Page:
Hometown: McAllen, TX
High School: The Science Academy of South Texas
If I were asked to define myself, it wouldn’t be one of those one-word definitions, but rather one those long, multi-faceted definitions with a first, second, and third component.
So here it is: the definition of Samia Daghestani.
- I love all things STEM. I attended a rigorous engineering magnet high school and for my senior capstone course I worked in a team to develop a solution for the issue of blood-borne disease transmission through accidental needlestick injections. I founded a Technology Student Association Chapter at my high school and competed at state and national levels. Last summer, I spent my time in laboratories at Rice University and at the University of Texas – Rio Grande Valley conducting research in bioengineering and chemoprevention.
- I have a keen attraction to the medical field and ultimately hope to become a Doctor. I have shadowed several physicians and watching a surgeon use a balloon catheter to free his patient’s thigh of a blood clot or an oncologist tell his patient that she is in remission and will live a long, healthy life is exciting and satisfying.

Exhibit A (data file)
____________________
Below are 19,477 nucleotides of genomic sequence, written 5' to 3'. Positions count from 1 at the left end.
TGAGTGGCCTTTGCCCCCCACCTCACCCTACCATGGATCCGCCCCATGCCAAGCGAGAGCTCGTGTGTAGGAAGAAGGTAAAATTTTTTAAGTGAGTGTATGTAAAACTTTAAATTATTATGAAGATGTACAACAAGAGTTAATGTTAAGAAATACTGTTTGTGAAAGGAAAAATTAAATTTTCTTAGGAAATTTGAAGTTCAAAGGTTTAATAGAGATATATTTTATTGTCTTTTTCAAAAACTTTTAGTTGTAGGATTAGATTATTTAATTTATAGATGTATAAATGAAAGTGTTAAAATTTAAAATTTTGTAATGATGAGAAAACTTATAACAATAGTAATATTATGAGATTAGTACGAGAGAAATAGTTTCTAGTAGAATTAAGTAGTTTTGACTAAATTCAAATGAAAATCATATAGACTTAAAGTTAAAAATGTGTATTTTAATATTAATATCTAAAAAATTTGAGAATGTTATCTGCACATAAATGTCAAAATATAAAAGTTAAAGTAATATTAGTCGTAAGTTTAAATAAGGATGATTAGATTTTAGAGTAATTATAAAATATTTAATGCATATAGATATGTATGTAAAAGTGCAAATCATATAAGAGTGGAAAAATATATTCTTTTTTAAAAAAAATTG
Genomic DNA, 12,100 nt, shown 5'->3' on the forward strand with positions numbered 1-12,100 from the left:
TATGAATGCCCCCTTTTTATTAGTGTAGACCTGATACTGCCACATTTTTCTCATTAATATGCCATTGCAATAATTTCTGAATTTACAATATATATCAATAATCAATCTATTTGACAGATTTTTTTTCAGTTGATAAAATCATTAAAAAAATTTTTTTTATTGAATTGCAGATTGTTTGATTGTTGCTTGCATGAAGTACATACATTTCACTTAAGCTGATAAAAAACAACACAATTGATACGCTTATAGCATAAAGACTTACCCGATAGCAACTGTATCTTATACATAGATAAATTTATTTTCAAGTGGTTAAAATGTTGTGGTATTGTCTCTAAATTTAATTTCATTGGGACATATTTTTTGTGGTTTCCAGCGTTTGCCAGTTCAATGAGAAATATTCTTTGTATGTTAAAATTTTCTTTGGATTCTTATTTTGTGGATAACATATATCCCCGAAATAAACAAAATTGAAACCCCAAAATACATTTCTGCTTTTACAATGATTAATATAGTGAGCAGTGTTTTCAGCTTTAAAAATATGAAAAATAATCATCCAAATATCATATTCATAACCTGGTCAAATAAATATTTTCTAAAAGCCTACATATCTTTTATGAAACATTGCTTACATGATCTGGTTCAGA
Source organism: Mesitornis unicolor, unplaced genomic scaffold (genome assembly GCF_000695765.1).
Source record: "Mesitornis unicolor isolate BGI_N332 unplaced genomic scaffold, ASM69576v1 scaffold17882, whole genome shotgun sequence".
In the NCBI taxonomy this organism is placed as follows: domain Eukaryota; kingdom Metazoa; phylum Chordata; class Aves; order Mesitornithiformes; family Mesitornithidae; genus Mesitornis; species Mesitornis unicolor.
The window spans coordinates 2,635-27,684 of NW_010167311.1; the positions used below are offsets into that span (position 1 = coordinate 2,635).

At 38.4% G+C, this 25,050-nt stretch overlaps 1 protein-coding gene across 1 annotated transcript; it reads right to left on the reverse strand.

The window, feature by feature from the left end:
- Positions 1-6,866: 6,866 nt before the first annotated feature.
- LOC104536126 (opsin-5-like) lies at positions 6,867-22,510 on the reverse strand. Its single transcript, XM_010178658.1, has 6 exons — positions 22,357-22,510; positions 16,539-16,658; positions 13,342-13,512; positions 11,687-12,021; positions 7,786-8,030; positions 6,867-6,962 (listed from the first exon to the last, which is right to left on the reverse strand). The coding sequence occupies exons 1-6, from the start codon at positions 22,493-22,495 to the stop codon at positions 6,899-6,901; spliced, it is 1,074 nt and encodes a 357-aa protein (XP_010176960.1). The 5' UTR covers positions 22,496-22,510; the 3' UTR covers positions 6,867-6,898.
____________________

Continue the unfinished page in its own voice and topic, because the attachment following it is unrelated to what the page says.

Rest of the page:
- I am proud to call myself a Syrian-American: born in the United States but aware of my Syrian heritage. Since the beginning of the revolution, I have provided as much relief and awareness as I can, organizing container shipments, hosting prayer vigils, or simply educating people about the issue. I like to think of myself as an activist for human rights. And although I am specifically drawn to the crisis in Syria, all matters from all around the world pertaining to human dignity call my attention.
While I’m not claiming to be a linguist, it’s fair to say that the meanings of words evolve and adjust with time. These next four years as a Robertson Scholar will help me grow and develop my definition of myself as I meet new people and get to know their definitions, learn new things, and hone my leadership skills and potential.
What drew you to the Robertson Program? There isn’t anything about the program that drew me away… that’s exactly what drew me to the Robertson. It gives you the opportunity to surround yourself with like-minded individuals, in that each scholar is a leader with an aspiration to impact our world. On that same token, each scholar is so different- debaters, scientists, civil rights activists. All of us, however, are selected in the hope that we will make a difference with the guidance of the RSLP.